Web services have changed the landscape of how we program internet applications. The rise of XML and HTTP, and with it a raft of specifications built on SOAP, has led to a new
generation of distributed applications.
Finding your way in this new world can be tricky, however, with much noise being made by vendors and standards groups alike. If you actually want to use web services in your
application, how do you know what technologies to trust? Learning the acronyms is often tricky enough. SOAP, SOA, REST, WSDL: and they're just the easy ones!
This collection of articles from XML.com's Web Services site is here to help you navigate through designing web services implementations. Written by regular XML.com columnist
Will Provost and Thomson Corporation's Dr. Hao He, these articles will help orient you as to what web services actually are and how to design them. You will benefit from the experience of practioners deploying web services in the real world, and be shown where pitfalls lie.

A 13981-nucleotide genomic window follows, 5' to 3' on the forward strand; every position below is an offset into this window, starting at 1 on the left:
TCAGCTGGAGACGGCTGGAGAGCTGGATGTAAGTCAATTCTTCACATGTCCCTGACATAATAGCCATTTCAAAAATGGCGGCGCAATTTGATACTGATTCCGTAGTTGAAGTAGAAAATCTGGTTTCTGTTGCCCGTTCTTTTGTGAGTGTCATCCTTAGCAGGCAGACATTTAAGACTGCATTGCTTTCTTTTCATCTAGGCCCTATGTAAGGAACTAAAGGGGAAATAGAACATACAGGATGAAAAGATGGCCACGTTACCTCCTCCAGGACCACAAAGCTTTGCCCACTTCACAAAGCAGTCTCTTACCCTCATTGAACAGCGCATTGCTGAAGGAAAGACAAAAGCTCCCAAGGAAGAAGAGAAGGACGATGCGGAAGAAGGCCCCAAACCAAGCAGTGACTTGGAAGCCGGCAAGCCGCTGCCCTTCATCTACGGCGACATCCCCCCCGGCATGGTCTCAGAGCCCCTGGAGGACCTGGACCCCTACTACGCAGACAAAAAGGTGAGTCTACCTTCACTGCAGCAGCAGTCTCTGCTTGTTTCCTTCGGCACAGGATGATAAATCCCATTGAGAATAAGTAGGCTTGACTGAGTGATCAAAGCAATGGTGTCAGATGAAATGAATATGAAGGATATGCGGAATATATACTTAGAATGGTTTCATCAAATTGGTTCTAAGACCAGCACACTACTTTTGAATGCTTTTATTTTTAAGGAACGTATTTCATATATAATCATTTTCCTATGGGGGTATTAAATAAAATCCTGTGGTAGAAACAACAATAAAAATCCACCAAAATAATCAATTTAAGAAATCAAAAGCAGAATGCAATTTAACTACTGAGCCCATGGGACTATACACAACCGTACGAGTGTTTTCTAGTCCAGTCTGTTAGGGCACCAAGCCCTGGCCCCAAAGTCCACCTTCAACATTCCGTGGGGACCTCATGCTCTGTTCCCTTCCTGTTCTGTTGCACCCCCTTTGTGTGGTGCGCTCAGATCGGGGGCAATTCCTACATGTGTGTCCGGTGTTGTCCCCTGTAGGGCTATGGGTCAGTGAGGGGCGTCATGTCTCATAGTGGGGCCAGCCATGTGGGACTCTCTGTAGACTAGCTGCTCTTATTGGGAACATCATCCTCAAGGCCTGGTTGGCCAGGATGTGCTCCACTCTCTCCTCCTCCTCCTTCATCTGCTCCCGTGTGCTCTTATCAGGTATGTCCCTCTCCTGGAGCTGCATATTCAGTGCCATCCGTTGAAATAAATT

The content is pretty sparse, focusing on the 'big picture' behind web services, rathern than actual code and implementation. That said, there are some code, XML, and UML examples. It runs for roughly 34 pages and covers:
SOA - (Service Oriented Architecture) XSLT - Using them to integrate various data models Interoperability WSDL - RPC-style web services
It misses the train somewhat, as RESTful services became the dominant web services standard. In the SOA section, RESTful services are covered.
The XSLT section is somewhat interesting, as it uses the Adapter design pattern to connect mismatched data models.
The interoperability section uses UML format to describe web services. I didn't find it particularly useful, other than adding to my admittedly sparse UML vocabulary.
The last section talks about WSDL services. I did not find it useful.
Bottom Line No, I would not recommend this to a friend